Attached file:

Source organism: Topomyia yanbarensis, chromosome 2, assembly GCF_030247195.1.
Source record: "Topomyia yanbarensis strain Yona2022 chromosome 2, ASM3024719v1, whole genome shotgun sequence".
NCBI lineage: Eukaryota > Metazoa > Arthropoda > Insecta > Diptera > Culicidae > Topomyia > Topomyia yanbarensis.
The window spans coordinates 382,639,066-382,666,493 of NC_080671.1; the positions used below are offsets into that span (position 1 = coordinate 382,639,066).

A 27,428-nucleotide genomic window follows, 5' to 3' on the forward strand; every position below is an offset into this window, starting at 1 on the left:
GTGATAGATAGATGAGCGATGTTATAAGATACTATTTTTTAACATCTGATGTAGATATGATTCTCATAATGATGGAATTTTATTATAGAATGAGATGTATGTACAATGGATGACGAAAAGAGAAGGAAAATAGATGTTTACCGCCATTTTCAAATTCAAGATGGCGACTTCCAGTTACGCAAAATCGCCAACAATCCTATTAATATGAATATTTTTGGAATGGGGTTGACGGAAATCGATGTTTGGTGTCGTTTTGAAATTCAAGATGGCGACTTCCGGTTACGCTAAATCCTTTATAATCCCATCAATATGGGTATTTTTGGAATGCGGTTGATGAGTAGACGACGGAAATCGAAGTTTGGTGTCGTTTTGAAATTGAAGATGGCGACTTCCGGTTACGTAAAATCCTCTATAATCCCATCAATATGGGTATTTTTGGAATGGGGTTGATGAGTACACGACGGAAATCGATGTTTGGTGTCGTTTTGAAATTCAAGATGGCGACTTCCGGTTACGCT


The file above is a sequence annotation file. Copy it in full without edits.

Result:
Source organism: Topomyia yanbarensis, chromosome 2, assembly GCF_030247195.1.
Source record: "Topomyia yanbarensis strain Yona2022 chromosome 2, ASM3024719v1, whole genome shotgun sequence".
NCBI lineage: Eukaryota > Metazoa > Arthropoda > Insecta > Diptera > Culicidae > Topomyia > Topomyia yanbarensis.
The window spans coordinates 382,639,066-382,666,493 of NC_080671.1; the positions used below are offsets into that span (position 1 = coordinate 382,639,066).

A 27,428-nucleotide genomic window follows, 5' to 3' on the forward strand; every position below is an offset into this window, starting at 1 on the left:
GTGATAGATAGATGAGCGATGTTATAAGATACTATTTTTTAACATCTGATGTAGATATGATTCTCATAATGATGGAATTTTATTATAGAATGAGATGTATGTACAATGGATGACGAAAAGAGAAGGAAAATAGATGTTTACCGCCATTTTCAAATTCAAGATGGCGACTTCCAGTTACGCAAAATCGCCAACAATCCTATTAATATGAATATTTTTGGAATGGGGTTGACGGAAATCGATGTTTGGTGTCGTTTTGAAATTCAAGATGGCGACTTCCGGTTACGCTAAATCCTTTATAATCCCATCAATATGGGTATTTTTGGAATGCGGTTGATGAGTAGACGACGGAAATCGAAGTTTGGTGTCGTTTTGAAATTGAAGATGGCGACTTCCGGTTACGTAAAATCCTCTATAATCCCATCAATATGGGTATTTTTGGAATGGGGTTGATGAGTACACGACGGAAATCGATGTTTGGTGTCGTTTTGAAATTCAAGATGGCGACTTCCGGTTACGCT